Have you thought about acupuncture or Chinese herbs to combat cold & flu season?

According to the CDC, flu season peaks from December to February. And along with basic precautions of washing your hands and staying away from those who are sick, their primary recommendation is vaccination.

Traditional Chinese Medicine and Acupuncture can help, regardless of your vaccination choices. Chinese medicine can even help resolve the “flu-like symptoms” that often come along with flu vaccination.  

Prevention with Acupuncture & Herbs

Both Acupuncture and Herbal Therapies can help in the prevention of colds & flu. Acupuncture specifically benefits the immune system, with one study showing effects appearing 72 hours after a single treatment, and persisting for one month after a course of 10 treatments. In fact, a systematic review of studies shows that acupuncture has a favorable effect on the immune system & it’s regulation.

Herbal therapies are a great benefit to prevention as well, with multiple formulas available to either boost the immune system against infection or quickly eliminate sickness before it has time to take hold. Chinese herbal therapy comes in several forms, including tablets, powders, and teas!

Examples of such immune system boosting formulas favored by Acu Chatt are:

  • Gan Mao Ling – good for the average person
  • Yu Ping Feng San – good for someone frequently sick
  • Astragalus 10+ – good for boosting WBC counts

These formulas can be taken when you are planning to be somewhere you may come in contact with a cold or flu virus. Examples include large public events or attractions, family gatherings, kids, or public transportation. These herbs are also great when someone in your home is sick.

Identification in Chinese Medicine

As we all know, you can do all the right things and still catch a cold or the flu. And aside from symptom relief, there is very little that can be done aside from letting the virus take its course.

There are 100’s of cold viruses and 3 main types of flu viruses, and symptoms can overlap. The CDC lists the most common or usual symptoms of the flu as: rapid onset, fever, aches, chills, fatigue, chest discomfort, cough, and headache. The common symptoms of a cold are: gradual onset, slight aches, sneezing, stuffy nose, sore throat, and mild-moderate chest discomfort & cough.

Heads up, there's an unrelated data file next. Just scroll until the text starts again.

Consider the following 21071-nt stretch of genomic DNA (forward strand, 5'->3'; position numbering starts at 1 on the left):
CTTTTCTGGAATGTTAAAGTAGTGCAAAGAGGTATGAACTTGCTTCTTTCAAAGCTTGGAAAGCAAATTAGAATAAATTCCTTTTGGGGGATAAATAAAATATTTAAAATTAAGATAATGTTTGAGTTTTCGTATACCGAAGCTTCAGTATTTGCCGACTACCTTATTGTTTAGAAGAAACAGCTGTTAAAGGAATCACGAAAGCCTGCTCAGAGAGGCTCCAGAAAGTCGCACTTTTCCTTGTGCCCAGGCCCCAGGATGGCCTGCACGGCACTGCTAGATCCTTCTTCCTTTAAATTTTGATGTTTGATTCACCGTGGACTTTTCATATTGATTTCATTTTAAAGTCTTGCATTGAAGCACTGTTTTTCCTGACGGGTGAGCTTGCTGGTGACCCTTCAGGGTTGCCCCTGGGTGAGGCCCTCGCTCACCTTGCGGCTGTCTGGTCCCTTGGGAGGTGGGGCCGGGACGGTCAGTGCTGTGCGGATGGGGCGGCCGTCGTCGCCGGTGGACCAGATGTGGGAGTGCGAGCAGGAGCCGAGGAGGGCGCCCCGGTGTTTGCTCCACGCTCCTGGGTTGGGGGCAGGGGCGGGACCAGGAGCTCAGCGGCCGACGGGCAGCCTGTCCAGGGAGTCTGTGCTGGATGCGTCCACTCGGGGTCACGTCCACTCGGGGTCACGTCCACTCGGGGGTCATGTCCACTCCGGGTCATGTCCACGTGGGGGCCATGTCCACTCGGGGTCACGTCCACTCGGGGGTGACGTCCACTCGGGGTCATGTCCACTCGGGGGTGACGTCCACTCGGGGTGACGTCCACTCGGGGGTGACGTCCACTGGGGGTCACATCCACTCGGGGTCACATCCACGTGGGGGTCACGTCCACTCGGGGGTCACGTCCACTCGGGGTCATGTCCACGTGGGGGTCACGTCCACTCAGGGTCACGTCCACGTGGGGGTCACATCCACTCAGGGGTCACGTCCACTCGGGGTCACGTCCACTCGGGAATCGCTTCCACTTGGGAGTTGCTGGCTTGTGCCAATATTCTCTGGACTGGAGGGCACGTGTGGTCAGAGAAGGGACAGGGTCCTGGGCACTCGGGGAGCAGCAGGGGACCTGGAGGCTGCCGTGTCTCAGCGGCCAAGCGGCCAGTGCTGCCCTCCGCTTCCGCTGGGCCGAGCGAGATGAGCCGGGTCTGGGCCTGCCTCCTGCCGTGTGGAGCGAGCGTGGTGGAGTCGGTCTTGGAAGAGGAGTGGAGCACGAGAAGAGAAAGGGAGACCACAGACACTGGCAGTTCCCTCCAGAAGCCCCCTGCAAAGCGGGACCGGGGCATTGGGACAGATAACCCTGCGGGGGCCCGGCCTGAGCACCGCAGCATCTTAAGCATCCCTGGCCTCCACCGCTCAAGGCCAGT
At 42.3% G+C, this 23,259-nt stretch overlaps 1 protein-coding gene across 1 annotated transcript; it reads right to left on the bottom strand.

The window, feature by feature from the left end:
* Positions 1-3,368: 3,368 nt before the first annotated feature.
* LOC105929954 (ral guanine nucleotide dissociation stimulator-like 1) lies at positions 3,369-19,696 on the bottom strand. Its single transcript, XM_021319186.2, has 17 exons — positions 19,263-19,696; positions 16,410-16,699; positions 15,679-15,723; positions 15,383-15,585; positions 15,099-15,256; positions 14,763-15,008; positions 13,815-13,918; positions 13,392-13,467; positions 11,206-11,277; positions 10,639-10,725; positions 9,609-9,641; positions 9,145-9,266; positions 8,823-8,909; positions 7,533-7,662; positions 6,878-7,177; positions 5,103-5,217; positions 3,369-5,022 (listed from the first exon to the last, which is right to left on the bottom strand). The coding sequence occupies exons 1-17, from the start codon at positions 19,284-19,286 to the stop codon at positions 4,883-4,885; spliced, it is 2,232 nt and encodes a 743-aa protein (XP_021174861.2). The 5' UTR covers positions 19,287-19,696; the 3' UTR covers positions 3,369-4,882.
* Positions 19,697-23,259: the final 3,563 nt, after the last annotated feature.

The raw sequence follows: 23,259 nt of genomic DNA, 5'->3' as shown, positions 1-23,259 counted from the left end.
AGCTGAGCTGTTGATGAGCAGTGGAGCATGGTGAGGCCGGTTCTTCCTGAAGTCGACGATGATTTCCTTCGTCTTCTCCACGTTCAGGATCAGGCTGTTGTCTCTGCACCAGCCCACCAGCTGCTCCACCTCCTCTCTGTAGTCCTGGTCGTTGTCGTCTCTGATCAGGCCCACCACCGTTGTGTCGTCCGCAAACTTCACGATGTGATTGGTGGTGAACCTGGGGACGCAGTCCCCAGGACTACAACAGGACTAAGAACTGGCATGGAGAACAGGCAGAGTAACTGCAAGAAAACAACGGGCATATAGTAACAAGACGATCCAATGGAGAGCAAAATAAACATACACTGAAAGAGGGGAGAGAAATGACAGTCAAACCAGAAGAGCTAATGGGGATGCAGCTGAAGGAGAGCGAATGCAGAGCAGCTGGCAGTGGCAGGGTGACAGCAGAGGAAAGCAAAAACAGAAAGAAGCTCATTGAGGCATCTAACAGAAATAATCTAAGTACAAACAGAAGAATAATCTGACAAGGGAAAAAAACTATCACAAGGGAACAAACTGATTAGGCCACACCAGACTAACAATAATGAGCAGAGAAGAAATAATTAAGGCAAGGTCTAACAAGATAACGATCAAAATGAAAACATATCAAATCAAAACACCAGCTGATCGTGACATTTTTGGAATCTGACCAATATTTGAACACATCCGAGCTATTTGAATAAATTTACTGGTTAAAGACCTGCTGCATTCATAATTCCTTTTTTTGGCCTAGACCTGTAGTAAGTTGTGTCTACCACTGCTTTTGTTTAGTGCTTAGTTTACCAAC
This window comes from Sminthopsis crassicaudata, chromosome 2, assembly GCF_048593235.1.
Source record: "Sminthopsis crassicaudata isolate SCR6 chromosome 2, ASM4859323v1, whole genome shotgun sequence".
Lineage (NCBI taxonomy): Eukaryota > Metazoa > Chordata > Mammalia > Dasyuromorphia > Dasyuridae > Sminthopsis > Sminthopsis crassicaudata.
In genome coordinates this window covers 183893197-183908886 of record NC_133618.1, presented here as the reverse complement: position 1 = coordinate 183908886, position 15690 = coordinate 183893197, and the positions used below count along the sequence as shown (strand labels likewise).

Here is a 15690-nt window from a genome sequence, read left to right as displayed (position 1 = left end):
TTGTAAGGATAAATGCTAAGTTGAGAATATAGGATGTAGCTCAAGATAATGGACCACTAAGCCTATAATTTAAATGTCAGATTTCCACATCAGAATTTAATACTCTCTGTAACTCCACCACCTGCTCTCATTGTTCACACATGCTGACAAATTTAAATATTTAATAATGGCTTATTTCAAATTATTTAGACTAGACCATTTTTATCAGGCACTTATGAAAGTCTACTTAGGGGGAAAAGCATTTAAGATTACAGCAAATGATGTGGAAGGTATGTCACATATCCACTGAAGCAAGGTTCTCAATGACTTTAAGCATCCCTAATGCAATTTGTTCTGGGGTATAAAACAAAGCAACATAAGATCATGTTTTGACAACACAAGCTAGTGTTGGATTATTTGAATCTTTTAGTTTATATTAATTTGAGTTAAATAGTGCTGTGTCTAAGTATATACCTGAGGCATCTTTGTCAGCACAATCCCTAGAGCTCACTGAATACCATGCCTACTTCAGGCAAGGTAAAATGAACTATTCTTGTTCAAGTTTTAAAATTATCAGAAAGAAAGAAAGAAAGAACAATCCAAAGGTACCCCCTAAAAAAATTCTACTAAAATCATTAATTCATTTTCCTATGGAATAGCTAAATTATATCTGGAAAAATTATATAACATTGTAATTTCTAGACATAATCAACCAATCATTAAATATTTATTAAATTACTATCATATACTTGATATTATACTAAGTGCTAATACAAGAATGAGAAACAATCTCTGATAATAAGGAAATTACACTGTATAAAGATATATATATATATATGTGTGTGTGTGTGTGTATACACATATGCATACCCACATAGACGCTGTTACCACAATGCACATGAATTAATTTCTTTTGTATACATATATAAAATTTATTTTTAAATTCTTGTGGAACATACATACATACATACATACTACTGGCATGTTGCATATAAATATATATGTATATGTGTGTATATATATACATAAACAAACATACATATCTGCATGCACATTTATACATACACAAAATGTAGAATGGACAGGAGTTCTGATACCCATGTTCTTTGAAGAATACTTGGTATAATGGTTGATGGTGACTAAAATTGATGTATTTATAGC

Traditional Chinese Medicine, on the other hand, distinguishes colds and flu by more than the above symptoms. Which type of cold or flu you have influences both the acupuncture points used and the formula prescribed.

In Traditional Chinese medicine, the most common types of cold or flu are:

  • Wind-Cold Type: Sneezing, cough, runny nose with white watery mucus, slight fever, neck aches and stiffness, and dislike of cold.
  • Wind-Heat Type: Fever, sneezing, cough, runny nose with yellow mucus, slight sweating, sore/itchy throat, swollen tonsils, thirst, and aversion to wind (including from a fan or vent).
  • Wind-Dry Type: Fever, slight aversion to wind, slight sweating, dry skin/nose/mouth/throat, dry cough, and sore throat.
  • Wind-Damp Type: Fever, swollen neck glands, nausea, sweating, body/muscle aches, swollen joints, feeling heavy.

Treatment with Acupuncture & Herbs

Both acupuncture and herbal therapy can be excellent choices to help speed up the resolution of a cold or flu.

An acupuncture treatment will use the pattern type to determine which points are best, and will work to reduce symptoms while strengthening the immune response so your body can better fight off the virus. Many practitioners will also utilize something known as gua sha, which translates to scrapping, to release the surface and let out the virus.

Herbal therapy utilizes different formulas for different presentations. But the most common symptoms are easily identified and have great options that can be kept on hand.

  • Yin Qiao – good for patterns with a sore throat
  • Gui Zhi Tang – good for patterns with aches and coughs

Either of these formulas (along with Gan Mao Ling) can be used during the early signs of onset to prevent further development.

Single herbs can also be very helpful if you don’t have a formula on hand. Chamomile, for example, can be made into a very strong tea and help release the early stages of a cold or flu!

If you are unsure, or for more serious/complicated presentations, it is important to speak with an herbalist as soon as possible to make sure to get the correct formula.



Arranz, L., Guayerbas, N., Siboni, L., & Fuente, M. D. L. (2007). Effect of Acupuncture Treatment on the Immune Function Impairment Found in Anxious Women. The American Journal of Chinese Medicine35(01), 35–51. doi: 10.1142/s0192415x07004606

Bensky, D., Gamble, A., Clavey, S., & Stöger Erich. (2015). Chinese herbal medicine. Seattle, WA, USA: Eastland Press.

CDC. (2019, December 4). FluSight: Flu Forecasting. Retrieved from https://www.cdc.gov/flu/weekly/flusight/index.html.

CDC. (2019, February 8). Cold Versus Flu. Retrieved from https://www.cdc.gov/flu/symptoms/coldflu.htm.

Liang, F., Cooper, E. L., Wang, H., Jing, X., Quispe-Cabanillas, J. G., & Kondo, T. (2015). Acupuncture and Immunity. Evidence-Based Complementary and Alternative Medicine2015, 1–2. doi: 10.1155/2015/260620

Maciocia, G. (2015). The foundations of Chinese medicine. Edinburgh: Elsevier Churchill Livingstone.